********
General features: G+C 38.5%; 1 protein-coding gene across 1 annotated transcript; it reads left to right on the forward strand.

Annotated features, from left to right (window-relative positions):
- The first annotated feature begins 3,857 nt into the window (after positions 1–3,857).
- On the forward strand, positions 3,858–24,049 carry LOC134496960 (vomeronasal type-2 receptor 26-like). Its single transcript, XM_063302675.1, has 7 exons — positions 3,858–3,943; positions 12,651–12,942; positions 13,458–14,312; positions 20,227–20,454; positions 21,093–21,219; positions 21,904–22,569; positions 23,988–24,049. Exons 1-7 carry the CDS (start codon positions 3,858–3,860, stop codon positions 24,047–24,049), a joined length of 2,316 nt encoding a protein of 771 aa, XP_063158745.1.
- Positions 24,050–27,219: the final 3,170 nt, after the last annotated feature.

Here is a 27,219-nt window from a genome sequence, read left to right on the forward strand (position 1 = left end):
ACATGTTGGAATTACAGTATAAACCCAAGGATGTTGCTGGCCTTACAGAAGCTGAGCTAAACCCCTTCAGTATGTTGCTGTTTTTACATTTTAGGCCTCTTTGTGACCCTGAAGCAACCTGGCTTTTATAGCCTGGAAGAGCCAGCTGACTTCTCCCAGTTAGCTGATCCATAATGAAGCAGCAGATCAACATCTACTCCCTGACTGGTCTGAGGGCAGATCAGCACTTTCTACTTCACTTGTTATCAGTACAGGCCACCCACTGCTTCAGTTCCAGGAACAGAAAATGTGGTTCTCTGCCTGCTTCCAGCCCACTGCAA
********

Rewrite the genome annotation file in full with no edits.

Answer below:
General features: G+C 38.5%; 1 protein-coding gene across 1 annotated transcript; it reads left to right on the forward strand.

Annotated features, from left to right (window-relative positions):
- The first annotated feature begins 3,857 nt into the window (after positions 1–3,857).
- On the forward strand, positions 3,858–24,049 carry LOC134496960 (vomeronasal type-2 receptor 26-like). Its single transcript, XM_063302675.1, has 7 exons — positions 3,858–3,943; positions 12,651–12,942; positions 13,458–14,312; positions 20,227–20,454; positions 21,093–21,219; positions 21,904–22,569; positions 23,988–24,049. Exons 1-7 carry the CDS (start codon positions 3,858–3,860, stop codon positions 24,047–24,049), a joined length of 2,316 nt encoding a protein of 771 aa, XP_063158745.1.
- Positions 24,050–27,219: the final 3,170 nt, after the last annotated feature.

Here is a 27,219-nt window from a genome sequence, read left to right on the forward strand (position 1 = left end):
ACATGTTGGAATTACAGTATAAACCCAAGGATGTTGCTGGCCTTACAGAAGCTGAGCTAAACCCCTTCAGTATGTTGCTGTTTTTACATTTTAGGCCTCTTTGTGACCCTGAAGCAACCTGGCTTTTATAGCCTGGAAGAGCCAGCTGACTTCTCCCAGTTAGCTGATCCATAATGAAGCAGCAGATCAACATCTACTCCCTGACTGGTCTGAGGGCAGATCAGCACTTTCTACTTCACTTGTTATCAGTACAGGCCACCCACTGCTTCAGTTCCAGGAACAGAAAATGTGGTTCTCTGCCTGCTTCCAGCCCACTGCAA